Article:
6: Amino Acid Therapy. (Withdrawal and PAWS) Refer to the health pages for a full description. Link provided:
    7: Multiple Drug Therapy:  (Withdrawals) the following is a recopied used in the 1970’s for withdrawal treatments that is VERY effective. Please note I haven’t taken into consideration changes in medication names or FDA availability:
Chloral Hydrate – Darvon – Librium – Antiemetic – Dalmain (sp?)
(I’m sorry I don’t have the exact dosages. It’s been impossible to locate them so far. But it’s very effective (according to my research). 
     8: Benzodiazepine and Barbiturates: These medication groups can be helpful in the short term but they’re VERY addictive. Honestly, they aren’t very helpful with withdrawals. They can provide temporary relief with PAWS, but avoid taking them more than once or twice in a 7 day period. Personally, I’m of the opinion they’re best avoided.
     9: Antihistamines: (Withdrawals and PAWS) these are surprisingly helpful if taken in a large dose (use caution!).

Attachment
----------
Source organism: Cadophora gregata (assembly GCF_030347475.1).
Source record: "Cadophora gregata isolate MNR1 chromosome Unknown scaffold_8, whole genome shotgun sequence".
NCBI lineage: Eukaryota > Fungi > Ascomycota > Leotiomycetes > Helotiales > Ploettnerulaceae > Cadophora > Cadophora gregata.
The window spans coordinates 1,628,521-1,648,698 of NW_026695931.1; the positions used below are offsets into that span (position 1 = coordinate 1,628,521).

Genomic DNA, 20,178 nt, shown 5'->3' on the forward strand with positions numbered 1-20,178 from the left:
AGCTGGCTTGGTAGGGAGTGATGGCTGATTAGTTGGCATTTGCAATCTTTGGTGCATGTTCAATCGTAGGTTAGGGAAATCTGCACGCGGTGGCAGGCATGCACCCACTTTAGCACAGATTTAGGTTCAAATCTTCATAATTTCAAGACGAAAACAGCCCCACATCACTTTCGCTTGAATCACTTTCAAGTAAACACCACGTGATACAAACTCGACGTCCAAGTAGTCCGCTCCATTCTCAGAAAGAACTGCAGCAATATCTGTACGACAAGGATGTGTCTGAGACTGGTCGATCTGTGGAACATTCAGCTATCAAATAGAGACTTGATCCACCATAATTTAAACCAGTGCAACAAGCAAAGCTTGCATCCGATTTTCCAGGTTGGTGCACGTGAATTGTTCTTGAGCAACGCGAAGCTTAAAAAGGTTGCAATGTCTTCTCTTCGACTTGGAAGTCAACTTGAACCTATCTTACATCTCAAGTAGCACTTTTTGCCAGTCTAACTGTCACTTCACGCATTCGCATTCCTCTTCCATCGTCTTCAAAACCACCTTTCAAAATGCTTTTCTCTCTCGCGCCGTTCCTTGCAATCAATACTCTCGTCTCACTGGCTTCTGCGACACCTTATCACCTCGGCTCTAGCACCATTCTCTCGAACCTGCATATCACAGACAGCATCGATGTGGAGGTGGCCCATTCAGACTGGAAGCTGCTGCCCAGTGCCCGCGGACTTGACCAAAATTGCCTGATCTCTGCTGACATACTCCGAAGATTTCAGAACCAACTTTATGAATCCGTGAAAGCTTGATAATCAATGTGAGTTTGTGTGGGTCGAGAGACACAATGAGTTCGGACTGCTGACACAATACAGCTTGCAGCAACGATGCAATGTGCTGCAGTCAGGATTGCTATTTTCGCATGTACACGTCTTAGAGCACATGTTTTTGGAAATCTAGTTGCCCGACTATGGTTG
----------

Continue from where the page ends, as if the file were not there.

There are other detox methods, but I’m not going to go into them as they’re quite expensive, and I can’t speak for their success. One thing I will comment on; if you’ve been off opiates for more than two months, and are still suffering PAWS, you may want to consider LDN therapy.
    10: (PAWS) LDN (Low Dose Naltrexone) therapy is a treatment that’s been around for quite a while. It’s traditionally used for cancer patients who have undergone radiation therapy (and the pain medication use that goes with it).  The theory behind it is that a small dose of naltrexone mixed with a specific inactive ingredient will have the effect of “jumpstarting” natural opiate production in the brain. I’ve chatted with numerous people who swear by it, claiming it saved their lives.
     You do have to be sure to use a responsible pharmacy who will mix the medication properly (using the appropriate inactive ingredient). Since there’s no law or rule requiring them to use a specific inactive ingredient, it’s really up to their sense of honesty. Those interested can go to to get further information on LDN. Take advantage of this before our government finds yet another way to block what is an effective treatment for addicts.
Those with questions on this write up, can contact me at; user name Savas